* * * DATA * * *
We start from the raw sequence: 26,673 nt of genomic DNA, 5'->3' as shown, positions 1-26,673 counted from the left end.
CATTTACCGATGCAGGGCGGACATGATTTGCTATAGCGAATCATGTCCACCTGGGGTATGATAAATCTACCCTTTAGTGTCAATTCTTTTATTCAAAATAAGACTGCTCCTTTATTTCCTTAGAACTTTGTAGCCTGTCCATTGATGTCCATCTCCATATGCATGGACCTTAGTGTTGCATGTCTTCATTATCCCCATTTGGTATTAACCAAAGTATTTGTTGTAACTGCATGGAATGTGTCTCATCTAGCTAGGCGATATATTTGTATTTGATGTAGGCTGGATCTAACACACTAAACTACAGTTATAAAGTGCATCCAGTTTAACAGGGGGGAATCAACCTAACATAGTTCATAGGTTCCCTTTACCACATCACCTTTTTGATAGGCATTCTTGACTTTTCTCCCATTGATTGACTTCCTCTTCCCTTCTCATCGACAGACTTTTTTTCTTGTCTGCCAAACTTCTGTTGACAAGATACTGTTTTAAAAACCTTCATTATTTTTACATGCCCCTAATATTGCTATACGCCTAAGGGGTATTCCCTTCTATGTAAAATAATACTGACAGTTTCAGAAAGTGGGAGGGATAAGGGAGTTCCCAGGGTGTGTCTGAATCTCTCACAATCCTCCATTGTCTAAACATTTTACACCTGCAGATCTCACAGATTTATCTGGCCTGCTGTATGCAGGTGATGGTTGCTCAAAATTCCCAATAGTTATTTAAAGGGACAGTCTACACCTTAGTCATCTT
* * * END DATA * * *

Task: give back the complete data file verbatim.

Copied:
We start from the raw sequence: 26,673 nt of genomic DNA, 5'->3' as shown, positions 1-26,673 counted from the left end.
CATTTACCGATGCAGGGCGGACATGATTTGCTATAGCGAATCATGTCCACCTGGGGTATGATAAATCTACCCTTTAGTGTCAATTCTTTTATTCAAAATAAGACTGCTCCTTTATTTCCTTAGAACTTTGTAGCCTGTCCATTGATGTCCATCTCCATATGCATGGACCTTAGTGTTGCATGTCTTCATTATCCCCATTTGGTATTAACCAAAGTATTTGTTGTAACTGCATGGAATGTGTCTCATCTAGCTAGGCGATATATTTGTATTTGATGTAGGCTGGATCTAACACACTAAACTACAGTTATAAAGTGCATCCAGTTTAACAGGGGGGAATCAACCTAACATAGTTCATAGGTTCCCTTTACCACATCACCTTTTTGATAGGCATTCTTGACTTTTCTCCCATTGATTGACTTCCTCTTCCCTTCTCATCGACAGACTTTTTTTCTTGTCTGCCAAACTTCTGTTGACAAGATACTGTTTTAAAAACCTTCATTATTTTTACATGCCCCTAATATTGCTATACGCCTAAGGGGTATTCCCTTCTATGTAAAATAATACTGACAGTTTCAGAAAGTGGGAGGGATAAGGGAGTTCCCAGGGTGTGTCTGAATCTCTCACAATCCTCCATTGTCTAAACATTTTACACCTGCAGATCTCACAGATTTATCTGGCCTGCTGTATGCAGGTGATGGTTGCTCAAAATTCCCAATAGTTATTTAAAGGGACAGTCTACACCTTAGTCATCTT